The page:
Sales Price $330,000 (10.8% Lowball!, 14.3% off Original List)

Caveat Emptor!

Housing Heaven Turns Into Housing Hell


Welcome to Housing Hell
by Richard Benson

For the past decade, homeowners in the United States have been living in “Housing Heaven”. In this heavenly place, profits are always made; prices only go up; interest rates only go down; developers keep building, marketing, and selling megabuck, luxurious spa-like residences, that are all sold pre-construction; property speculators always make money, and pyramid their purchases into owning many properties to flip for a quick profit; and, second-homes are not an expensive luxury, but a wise investment for retirement.

If you really needed to make ends meet while living in this so-called Housing Heaven, all you had to do was buy a vacation home, rental property, or second-home and proceed to “install your own ATM on the side of your financed house” with your bank’s help, of course. Who needs to work, when you can simply go to the bank and rob your own house? It’s easier than robbing the bank! Living this way is fine in Housing Heaven, but not down here on earth. Here’s why.

Consumer debt is up to $2 trillion (not including $440 billion of revolving home equity loans and $600 billion of second mortgages). Not only do consumers owe a whopping $9 trillion in mortgage debt, but home equity extraction has reached $600 billion annually. Homeowners have basically received, and spent, in excess of $2 trillion that they never earned. (Just take a look at the increase in total mortgage debt in the Federal Reserve’s Flow of Funds Data since 2000).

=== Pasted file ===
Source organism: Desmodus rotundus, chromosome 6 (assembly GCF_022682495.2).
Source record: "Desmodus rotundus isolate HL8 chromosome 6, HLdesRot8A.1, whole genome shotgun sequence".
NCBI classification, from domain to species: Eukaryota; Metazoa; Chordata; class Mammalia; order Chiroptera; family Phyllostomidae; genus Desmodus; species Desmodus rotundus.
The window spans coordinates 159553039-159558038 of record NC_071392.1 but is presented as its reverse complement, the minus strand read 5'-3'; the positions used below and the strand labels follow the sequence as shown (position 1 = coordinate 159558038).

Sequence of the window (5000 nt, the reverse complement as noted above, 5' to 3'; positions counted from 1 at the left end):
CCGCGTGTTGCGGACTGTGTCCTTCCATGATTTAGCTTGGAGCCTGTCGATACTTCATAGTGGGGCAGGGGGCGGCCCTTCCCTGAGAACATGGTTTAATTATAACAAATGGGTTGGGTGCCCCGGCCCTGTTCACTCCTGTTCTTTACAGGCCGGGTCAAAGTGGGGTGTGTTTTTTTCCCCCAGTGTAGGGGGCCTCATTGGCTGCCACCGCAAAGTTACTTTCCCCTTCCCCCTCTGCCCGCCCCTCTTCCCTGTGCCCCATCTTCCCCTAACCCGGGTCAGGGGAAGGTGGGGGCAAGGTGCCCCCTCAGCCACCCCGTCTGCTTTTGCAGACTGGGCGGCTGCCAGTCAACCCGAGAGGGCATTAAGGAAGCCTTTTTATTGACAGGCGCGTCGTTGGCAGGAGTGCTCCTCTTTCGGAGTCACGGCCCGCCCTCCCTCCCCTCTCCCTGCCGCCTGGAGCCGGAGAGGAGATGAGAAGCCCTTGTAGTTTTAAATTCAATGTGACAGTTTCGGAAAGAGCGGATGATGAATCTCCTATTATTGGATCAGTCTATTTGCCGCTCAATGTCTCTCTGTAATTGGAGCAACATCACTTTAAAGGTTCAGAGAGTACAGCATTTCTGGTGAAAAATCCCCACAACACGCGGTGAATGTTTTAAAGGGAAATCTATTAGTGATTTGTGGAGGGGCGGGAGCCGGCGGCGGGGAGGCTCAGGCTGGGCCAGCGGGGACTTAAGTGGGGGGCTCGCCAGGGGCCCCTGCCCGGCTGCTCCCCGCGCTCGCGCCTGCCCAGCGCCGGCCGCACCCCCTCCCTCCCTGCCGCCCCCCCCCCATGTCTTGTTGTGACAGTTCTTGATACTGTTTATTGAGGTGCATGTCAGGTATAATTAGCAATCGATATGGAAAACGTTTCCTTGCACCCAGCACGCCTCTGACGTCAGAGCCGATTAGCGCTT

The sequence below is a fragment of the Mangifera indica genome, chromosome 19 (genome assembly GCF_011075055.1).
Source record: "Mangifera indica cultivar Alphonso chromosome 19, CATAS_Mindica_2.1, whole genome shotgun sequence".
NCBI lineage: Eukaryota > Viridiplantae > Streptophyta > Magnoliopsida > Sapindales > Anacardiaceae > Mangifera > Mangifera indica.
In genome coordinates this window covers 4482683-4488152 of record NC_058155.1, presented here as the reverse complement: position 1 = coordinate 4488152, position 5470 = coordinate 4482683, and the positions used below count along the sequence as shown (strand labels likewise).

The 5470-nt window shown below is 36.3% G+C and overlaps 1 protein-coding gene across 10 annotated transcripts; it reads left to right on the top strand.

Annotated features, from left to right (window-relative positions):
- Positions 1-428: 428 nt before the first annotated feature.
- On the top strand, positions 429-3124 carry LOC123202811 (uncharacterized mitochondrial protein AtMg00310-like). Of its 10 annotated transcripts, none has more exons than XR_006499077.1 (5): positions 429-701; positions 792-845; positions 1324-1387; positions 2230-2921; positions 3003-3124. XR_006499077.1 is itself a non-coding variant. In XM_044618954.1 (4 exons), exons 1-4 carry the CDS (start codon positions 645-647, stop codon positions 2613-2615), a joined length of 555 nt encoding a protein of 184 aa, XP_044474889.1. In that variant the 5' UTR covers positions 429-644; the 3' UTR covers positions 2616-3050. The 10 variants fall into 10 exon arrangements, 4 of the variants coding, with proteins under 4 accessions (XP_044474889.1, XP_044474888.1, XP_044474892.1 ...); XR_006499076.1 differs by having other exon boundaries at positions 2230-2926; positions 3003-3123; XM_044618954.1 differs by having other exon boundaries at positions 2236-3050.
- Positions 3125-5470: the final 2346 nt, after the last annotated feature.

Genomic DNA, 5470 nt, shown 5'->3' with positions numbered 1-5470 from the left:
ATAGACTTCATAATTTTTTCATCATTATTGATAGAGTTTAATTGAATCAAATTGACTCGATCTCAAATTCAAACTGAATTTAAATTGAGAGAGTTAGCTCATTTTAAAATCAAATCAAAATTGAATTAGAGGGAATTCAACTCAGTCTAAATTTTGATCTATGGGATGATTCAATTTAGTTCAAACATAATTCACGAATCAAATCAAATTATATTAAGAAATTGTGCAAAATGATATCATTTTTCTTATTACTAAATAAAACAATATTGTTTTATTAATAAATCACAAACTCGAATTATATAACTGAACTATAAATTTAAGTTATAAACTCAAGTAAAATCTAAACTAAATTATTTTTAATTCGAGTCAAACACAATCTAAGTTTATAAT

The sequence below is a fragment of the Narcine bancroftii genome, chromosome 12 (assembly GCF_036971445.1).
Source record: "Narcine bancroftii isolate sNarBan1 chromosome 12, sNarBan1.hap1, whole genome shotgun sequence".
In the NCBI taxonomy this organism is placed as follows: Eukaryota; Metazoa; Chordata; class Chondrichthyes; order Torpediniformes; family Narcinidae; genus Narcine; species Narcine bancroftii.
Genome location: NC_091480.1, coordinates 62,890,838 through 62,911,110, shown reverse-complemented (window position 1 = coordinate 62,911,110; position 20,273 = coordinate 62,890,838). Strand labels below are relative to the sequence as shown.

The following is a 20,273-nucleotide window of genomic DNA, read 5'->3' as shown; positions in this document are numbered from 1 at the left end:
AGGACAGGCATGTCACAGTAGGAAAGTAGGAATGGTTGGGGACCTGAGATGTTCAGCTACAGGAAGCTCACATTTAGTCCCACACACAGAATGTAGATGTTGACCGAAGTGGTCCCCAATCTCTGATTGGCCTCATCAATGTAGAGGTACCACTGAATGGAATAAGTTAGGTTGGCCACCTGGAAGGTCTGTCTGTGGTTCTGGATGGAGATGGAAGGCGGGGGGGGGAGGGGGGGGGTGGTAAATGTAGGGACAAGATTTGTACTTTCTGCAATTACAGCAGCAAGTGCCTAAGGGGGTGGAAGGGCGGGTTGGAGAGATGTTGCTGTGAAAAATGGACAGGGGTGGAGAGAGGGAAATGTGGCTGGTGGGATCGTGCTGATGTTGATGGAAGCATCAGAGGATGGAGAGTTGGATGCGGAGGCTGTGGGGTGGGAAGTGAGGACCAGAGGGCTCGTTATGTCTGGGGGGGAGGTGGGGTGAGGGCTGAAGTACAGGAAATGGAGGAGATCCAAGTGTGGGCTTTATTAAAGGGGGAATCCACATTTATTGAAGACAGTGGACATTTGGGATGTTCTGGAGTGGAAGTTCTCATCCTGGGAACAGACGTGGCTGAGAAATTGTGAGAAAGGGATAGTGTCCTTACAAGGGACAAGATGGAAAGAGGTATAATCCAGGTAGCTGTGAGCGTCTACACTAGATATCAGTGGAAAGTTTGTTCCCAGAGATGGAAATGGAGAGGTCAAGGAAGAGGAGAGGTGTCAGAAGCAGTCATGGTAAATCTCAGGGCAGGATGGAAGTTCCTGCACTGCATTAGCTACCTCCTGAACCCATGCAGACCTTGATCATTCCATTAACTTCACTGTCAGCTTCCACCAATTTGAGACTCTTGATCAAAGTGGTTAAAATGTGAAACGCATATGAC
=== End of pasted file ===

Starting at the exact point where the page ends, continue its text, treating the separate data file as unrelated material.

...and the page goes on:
So, welcome to Housing Hell. Now that buyers are willing to wait one or more years before buying, there are more sellers than buyers. Interest rates, in the meantime, continue going up. Let’s also not forget the Existential Equity Extraction. With $700 billion of sub-prime mortgages written (of which 10 percent could default), $2 Trillion of ARMs set to reset, and mortgage delinquencies near 5 percent, equity to extract is vanishing.
Our estimate is it will take about six months for sellers – particularly speculators who never intended to live in their properties but whose sole intention was to “flip” them for a profit – to realize they are toast.

Over the past 30 years, the United States has seen a Housing Hell scenario a number of times. In 1980-82, property values declined significantly each year. In ‘90, prices fell painfully again for five straight years in a row. There was a slight recovery in ’95, but prices fell again in ’96. When you look back, you will realize that the housing markets that suffered the most (particularly the Northeast and California), took almost 10 years to recover from the downturn. You may also remember when homeowners lost money every month and were forced to rent out their properties at a loss because they couldn’t sell them. Perhaps you know one of these homeowners.

Based on the logic of history, those who rent for a few years, rather than buy, will be rewarded the most (even though rents should increase with general inflation). Yes, the day will come again when it will, indeed, cost less to buy than it does to rent. When that day comes, it will signify the return, once again, of Housing Heaven.

Caveat Emptor!

Philadelphia Fed Sees Housing Slowing

The Philadelphia Federal Reserve Bank released the 2006 Q1 Highlights report today:

Regional Highlights (PDF)

Economic activity in the tri-state region (Pennsylvania, New Jersey, and Delaware) continued to expand in the first quarter. Manufacturing increased, building on the gains of the fourth quarter of last year. Retail sales of general merchandise rose slowly during the quarter. Healthy sales growth in January was followed by sluggish growth in February and March. However, sales growth is expected to pick up with warmer spring weather. Auto sales were up a bit from the fourth quarter of last year. Residential building activity eased, and demand for existing homes moderated. Commercial real estate markets continued to firm as the amount of space leased increased and rents rose. Employment in the three states of the region increased, although growth rates varied among the three states. The Philadelphia Fed is forecasting continued job growth in each of the three states, and a slight improvement in the region’s overall unemployment rate.